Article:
An Inside Look at the ‘Double Dare’ Obstacle Course on Its 30th Anniversary
In 1977, a cable network called Nickelodeon hit the airwaves. It had a very specific mission: to connect with children. In 1986, they debuted the program Double Dare. It was a gameshow for kids, letting them answer questions and—this was the part everyone liked—perform stunts. It continues to inspire fond memories, to the point that it even returned for a one-night special this year. In honor of its 30th anniversary, Marah Eakins compiled for the A.V. Club an oral history of one of the most beloved parts of the shows: the obstacle course.
Co-creator Geoffrey Darby recalls the Double Dare obstacle course was an attempt to “put a live kid through a Rube Goldberg machine where they would be the pinball in Mouse Trap.” Not that everyone tasked with creating the obstacle course immediately found it appealing. (Fellow co-creator Bob Mittenthal remembers thinking, “That has nothing to do with the rest of the show.”) Still, it quickly became clear it would be a key to the program, and they needed to get it right. Third co-creator Mike Klinghoffer says:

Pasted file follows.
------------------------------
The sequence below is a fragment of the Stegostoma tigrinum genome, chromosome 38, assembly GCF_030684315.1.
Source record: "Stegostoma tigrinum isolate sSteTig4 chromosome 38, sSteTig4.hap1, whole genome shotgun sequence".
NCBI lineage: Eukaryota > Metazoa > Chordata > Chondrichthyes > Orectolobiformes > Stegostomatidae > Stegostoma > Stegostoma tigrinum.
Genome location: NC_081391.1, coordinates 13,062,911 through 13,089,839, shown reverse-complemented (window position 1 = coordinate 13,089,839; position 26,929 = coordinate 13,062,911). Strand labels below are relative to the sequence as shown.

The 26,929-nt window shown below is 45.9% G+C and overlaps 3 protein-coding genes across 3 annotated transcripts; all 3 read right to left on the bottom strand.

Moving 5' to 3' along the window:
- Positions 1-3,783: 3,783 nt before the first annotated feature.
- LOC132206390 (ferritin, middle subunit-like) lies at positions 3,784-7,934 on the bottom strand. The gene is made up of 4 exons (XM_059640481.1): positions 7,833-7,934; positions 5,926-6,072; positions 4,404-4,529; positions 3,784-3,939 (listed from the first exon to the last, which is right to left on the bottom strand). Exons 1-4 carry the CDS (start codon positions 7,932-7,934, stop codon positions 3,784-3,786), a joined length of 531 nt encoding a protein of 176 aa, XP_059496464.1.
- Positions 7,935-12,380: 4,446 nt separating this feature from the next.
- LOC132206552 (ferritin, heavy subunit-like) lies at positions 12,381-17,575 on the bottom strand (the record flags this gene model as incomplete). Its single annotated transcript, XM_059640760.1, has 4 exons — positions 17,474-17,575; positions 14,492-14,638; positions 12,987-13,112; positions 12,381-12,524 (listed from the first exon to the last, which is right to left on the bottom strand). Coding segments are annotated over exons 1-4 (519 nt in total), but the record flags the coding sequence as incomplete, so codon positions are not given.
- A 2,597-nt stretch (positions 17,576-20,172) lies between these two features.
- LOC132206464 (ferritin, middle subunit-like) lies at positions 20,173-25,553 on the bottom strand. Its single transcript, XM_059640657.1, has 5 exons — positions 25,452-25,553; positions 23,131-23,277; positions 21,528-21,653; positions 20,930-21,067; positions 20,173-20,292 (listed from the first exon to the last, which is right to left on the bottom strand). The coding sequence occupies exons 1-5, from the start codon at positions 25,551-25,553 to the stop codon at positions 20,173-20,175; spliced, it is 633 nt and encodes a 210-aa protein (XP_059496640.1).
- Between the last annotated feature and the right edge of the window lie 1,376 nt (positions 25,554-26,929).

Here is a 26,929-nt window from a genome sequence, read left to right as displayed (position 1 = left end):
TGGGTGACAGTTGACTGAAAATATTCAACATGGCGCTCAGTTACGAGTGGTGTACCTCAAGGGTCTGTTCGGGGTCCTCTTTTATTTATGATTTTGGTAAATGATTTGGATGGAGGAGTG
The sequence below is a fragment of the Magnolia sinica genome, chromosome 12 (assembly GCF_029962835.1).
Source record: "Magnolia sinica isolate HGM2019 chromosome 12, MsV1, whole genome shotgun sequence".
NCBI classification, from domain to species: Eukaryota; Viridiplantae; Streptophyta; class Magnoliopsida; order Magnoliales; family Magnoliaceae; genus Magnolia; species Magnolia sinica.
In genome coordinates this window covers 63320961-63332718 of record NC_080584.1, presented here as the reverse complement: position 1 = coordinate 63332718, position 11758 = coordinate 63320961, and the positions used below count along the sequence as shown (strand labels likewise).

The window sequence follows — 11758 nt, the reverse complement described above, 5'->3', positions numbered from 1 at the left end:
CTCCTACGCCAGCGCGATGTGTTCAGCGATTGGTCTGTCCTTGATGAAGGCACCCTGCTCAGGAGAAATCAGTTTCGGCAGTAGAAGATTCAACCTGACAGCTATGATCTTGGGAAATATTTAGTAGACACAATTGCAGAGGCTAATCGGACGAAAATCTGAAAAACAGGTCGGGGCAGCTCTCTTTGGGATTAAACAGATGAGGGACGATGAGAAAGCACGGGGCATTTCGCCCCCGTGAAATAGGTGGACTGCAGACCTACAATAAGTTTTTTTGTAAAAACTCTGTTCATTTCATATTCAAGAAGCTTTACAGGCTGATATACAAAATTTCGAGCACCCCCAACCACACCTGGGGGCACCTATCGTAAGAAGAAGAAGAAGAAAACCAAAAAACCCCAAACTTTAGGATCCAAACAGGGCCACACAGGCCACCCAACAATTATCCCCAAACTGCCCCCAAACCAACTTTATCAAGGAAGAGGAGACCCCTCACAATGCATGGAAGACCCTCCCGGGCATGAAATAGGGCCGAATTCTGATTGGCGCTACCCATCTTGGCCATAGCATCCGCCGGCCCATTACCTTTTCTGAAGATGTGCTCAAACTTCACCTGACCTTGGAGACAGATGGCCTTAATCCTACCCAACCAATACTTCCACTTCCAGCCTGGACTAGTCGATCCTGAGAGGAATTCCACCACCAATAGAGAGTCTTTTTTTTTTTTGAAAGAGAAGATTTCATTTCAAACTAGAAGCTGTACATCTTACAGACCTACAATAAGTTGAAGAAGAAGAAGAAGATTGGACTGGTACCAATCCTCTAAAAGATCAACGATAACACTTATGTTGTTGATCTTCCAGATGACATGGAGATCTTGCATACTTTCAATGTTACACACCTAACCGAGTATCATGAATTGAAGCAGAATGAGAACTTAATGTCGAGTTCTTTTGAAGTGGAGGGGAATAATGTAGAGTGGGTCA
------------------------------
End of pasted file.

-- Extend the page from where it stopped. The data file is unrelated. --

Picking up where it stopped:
“We sat in a room as the show was coming together thinking about obstacle courses. The human hamster wheel, the Wringer, the Sundae Slide, and the tank were probably the immediate ones that we knew we always wanted. We always knew we wanted a tank that we could constantly fill with things.”
Whether you grew up watching or just recall hearing about it, this is the definitive portrait of the show segment that delighted audiences while smelling “like death.” Other great details include how “Nurse Joan” was always on set, but usually only wound up caring for crew members and, at a certain point, they stopped letting kids compete whose parents were attorneys. To read the full article, click here. Take a look at a classic course below.
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